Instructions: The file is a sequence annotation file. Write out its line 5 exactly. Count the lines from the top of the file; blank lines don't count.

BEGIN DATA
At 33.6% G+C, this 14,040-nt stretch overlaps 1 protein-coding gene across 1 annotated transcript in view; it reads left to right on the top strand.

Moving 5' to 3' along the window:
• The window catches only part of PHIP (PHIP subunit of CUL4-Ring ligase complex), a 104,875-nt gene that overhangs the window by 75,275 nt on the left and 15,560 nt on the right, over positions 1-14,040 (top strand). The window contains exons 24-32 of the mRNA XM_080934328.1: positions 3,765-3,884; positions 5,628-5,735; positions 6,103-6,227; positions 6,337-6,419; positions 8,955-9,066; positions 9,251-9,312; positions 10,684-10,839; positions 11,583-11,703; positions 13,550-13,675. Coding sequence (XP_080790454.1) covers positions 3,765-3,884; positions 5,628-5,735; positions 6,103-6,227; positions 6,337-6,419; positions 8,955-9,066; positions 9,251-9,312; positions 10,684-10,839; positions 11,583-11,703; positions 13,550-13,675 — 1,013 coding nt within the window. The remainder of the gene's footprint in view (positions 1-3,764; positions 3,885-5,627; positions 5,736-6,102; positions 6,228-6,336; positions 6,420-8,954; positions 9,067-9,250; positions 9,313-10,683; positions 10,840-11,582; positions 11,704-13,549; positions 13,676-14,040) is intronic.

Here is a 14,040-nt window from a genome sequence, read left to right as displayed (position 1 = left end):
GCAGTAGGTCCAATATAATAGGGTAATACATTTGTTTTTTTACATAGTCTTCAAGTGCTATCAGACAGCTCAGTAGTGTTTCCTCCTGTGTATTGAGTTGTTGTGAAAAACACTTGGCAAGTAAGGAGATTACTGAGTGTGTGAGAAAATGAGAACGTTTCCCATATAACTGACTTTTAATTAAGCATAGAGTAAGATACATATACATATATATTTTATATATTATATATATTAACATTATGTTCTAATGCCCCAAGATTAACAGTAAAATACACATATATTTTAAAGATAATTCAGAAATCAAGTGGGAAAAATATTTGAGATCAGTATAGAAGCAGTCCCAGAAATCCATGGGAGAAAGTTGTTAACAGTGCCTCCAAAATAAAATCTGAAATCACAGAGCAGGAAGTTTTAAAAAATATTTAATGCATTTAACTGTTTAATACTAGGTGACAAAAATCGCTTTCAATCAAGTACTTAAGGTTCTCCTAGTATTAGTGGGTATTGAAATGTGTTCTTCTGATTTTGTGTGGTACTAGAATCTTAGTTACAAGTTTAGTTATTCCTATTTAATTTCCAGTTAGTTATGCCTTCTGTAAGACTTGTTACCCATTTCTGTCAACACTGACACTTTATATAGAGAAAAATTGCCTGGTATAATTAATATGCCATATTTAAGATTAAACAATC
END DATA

GCAGTAGGTCCAATATAATAGGGTAATACATTTGTTTTTTTACATAGTCTTCAAGTGCTATCAGACAGCTCAGTAGTGTTTCCTCCTGTGTATTGAGTTGTTGTGAAAAACACTTGGCAAGTAAGGAGATTACTGAGTGTGTGAGAAAATGAGAACGTTTCCCATATAACTGACTTTTAATTAAGCATAGAGTAAGATACATATACATATATATTTTATATATTATATATATTAACATTATGTTCTAATGCCCCAAGATTAACAGTAAAATACACATATATTTTAAAGATAATTCAGAAATCAAGTGGGAAAAATATTTGAGATCAGTATAGAAGCAGTCCCAGAAATCCATGGGAGAAAGTTGTTAACAGTGCCTCCAAAATAAAATCTGAAATCACAGAGCAGGAAGTTTTAAAAAATATTTAATGCATTTAACTGTTTAATACTAGGTGACAAAAATCGCTTTCAATCAAGTACTTAAGGTTCTCCTAGTATTAGTGGGTATTGAAATGTGTTCTTCTGATTTTGTGTGGTACTAGAATCTTAGTTACAAGTTTAGTTATTCCTATTTAATTTCCAGTTAGTTATGCCTTCTGTAAGACTTGTTACCCATTTCTGTCAACACTGACACTTTATATAGAGAAAAATTGCCTGGTATAATTAATATGCCATATTTAAGATTAAACAATC